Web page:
What is the requirement to become a good litigation paralegal by Cathy Kohr

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<<It takes a creative mind, serious organizational skills and a passion for the law to be a great paralegal, according to Cathleen Kohr, who was recently honored by the National Federation of Paralegal Associations for her pro-bono work.

Kohr, a litigation paralegal at Lavery, Faherty, Young & Patterson, P.C. in Harrisburg, PA, won the NFPA's 2004 Individual Pro Bono Award for creating an innovative training program and recruiting volunteers to offer legal aid to the poor.

''Cathy has truly made a difference in the lives of the most needy through her outstanding efforts, dedication, and service in the area of pro bono service to the public,'' said Sandy Ballard, public services coordinator with the Dauphin County Bar Association. ''Cathy's leadership and creative ideas have enhanced the delivery of quality legal services to the less fortunate population in Dauphin County Pennsylvania. In fact, her efforts can be a model for other paralegal associations and legal services across the country.''

In July 2003, Kohr became aware that MidPenn Legal Services was turning people away because they didn't have enough time or manpower to fill the legal services need in the community.

''There were issues with regard to government cutbacks and Mid-Penn Legal Services was hit fairly hard,'' she told LawCrossing. ''They lost a lot of attorneys and a lot of paralegals and there was a greater demand from the public for these services and they just couldn't process people fast enough.''

So Kohr helped create a program which pooled volunteers of paralegals from various firms and trained them how to help with legal aid.

Paralegals responded to Kohr's call for help and MidPenn Legal Services held two training sessions to teach volunteers how to support the center's programs. The volunteer paralegals now perform pro bono services for the needy, who now have increased access to the justice system.

Kohr, who has been a paralegal for 15 years, says it's a great career for people who love the law, but don't necessarily want to become attorneys.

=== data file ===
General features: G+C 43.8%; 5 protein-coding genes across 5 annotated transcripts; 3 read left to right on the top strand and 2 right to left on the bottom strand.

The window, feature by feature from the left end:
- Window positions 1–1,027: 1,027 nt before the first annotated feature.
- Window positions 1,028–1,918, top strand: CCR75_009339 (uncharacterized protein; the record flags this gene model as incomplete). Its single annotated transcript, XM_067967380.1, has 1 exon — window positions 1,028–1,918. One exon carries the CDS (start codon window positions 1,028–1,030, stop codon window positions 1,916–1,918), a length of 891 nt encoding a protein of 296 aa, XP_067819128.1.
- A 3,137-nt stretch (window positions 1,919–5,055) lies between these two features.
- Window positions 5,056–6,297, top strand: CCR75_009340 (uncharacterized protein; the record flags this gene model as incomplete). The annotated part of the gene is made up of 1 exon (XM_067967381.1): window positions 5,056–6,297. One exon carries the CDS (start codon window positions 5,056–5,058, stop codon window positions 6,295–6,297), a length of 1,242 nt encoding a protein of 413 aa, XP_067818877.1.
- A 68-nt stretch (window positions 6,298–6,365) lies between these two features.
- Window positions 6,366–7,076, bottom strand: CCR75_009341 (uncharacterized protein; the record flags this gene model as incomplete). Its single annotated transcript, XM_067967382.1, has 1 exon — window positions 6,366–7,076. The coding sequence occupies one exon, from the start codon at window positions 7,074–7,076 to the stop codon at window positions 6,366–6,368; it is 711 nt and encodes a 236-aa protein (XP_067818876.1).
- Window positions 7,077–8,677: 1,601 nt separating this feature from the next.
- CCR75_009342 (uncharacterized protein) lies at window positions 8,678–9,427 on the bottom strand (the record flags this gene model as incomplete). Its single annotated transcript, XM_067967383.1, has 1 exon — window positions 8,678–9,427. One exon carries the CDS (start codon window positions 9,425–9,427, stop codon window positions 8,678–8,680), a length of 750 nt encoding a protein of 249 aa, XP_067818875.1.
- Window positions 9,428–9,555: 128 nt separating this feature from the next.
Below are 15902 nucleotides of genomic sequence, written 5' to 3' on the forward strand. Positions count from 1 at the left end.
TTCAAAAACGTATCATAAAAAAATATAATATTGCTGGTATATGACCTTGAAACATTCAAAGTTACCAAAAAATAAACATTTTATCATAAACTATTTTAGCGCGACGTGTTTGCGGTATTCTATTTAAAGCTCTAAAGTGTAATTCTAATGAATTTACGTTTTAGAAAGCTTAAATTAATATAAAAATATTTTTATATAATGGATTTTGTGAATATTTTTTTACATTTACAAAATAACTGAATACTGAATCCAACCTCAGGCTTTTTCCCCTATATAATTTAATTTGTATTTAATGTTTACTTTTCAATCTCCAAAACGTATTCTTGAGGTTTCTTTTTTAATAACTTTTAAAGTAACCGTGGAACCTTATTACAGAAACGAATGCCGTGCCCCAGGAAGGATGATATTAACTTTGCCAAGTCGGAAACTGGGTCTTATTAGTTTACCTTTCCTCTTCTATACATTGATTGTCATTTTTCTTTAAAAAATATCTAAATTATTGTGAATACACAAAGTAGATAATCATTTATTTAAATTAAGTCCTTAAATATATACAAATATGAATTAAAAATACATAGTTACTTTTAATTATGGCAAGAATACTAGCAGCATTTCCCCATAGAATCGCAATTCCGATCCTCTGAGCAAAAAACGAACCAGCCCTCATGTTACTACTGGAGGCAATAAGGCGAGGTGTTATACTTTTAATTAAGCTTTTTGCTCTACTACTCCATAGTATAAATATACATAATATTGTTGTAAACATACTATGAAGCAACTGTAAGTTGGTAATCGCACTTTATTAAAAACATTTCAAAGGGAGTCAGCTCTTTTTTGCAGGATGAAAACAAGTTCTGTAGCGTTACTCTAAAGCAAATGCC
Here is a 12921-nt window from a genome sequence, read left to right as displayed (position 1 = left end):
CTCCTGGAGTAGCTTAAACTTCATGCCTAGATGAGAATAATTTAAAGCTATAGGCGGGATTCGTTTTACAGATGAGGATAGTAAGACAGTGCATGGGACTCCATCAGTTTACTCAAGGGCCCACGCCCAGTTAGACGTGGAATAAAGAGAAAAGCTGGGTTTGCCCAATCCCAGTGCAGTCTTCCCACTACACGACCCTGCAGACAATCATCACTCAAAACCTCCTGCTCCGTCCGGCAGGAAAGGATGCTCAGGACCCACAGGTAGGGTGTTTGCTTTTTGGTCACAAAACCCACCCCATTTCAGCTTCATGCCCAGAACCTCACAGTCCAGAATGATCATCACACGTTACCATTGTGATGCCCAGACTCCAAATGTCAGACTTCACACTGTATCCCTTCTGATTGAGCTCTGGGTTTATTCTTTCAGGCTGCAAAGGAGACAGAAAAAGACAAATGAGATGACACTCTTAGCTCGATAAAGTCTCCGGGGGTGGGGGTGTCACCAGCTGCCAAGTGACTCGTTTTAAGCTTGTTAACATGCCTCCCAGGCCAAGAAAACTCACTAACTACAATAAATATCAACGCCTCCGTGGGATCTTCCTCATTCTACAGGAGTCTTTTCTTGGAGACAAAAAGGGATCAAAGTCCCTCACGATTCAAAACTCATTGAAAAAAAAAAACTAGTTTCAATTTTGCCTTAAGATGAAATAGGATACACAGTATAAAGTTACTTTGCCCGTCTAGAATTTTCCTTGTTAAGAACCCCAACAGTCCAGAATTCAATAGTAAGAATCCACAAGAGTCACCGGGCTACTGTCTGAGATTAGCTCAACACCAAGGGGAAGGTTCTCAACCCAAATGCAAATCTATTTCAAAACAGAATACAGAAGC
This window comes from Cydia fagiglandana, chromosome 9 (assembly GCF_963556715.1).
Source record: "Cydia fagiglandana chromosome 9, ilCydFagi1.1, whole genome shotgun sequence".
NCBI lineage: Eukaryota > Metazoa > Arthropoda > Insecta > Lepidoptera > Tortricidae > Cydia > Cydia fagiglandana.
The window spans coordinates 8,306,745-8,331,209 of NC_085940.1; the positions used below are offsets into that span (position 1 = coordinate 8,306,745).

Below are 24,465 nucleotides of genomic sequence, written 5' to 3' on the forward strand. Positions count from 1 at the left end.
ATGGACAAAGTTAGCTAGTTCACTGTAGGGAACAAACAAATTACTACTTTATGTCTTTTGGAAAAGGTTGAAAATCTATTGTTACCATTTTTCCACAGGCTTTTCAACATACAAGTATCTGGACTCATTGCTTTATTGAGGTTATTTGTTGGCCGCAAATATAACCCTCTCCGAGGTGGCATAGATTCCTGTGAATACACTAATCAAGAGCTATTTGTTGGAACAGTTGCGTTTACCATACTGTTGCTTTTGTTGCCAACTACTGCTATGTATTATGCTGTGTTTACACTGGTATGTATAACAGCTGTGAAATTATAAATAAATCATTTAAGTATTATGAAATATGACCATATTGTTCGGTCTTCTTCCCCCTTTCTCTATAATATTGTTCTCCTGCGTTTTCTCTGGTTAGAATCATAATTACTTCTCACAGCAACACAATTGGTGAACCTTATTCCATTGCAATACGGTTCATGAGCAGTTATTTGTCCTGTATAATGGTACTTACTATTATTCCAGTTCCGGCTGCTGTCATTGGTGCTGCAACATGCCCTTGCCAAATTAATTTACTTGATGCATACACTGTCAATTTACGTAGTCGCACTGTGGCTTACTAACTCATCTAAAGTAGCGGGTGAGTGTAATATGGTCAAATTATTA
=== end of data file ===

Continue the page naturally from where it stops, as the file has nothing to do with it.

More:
''If you are interested in the legal field and you don't want to undergo the seven years of education required to be an attorney, that's one of the reasons I got into it,'' she said. ''You have to be a very detailed and organized individual, and if you meet those criteria and are still interested in the legal profession, then I think it's a great fit.

''During trial, the attorneys heavily rely on paralegals because they have their hands full as it is with testimony. It helps if they have a second set of eyes, so it's a little bit more than just organizational skills; you've got to use your brain too,'' she says.

Kohr, 37, graduated from the Central Pennsylvania Business School with an Associate's degree in paralegal studies in 1987. She has always worked in litigation and enjoys it because every day is different.

''When you're preparing for a trial, of course, you kind of eat, live and breathe it,'' she said. ''I encourage anyone who is interested in the legal field to pursue a paralegal job. It is fun. My days are never the same. I have things that come up. Some days I'm on trial, some days I'm in the office, some days I'm out interviewing individuals, whether they be the witnesses or clients - it's an array of things. It's a very rewarding occupation.''

McClain, Young & Patterson, P.C.


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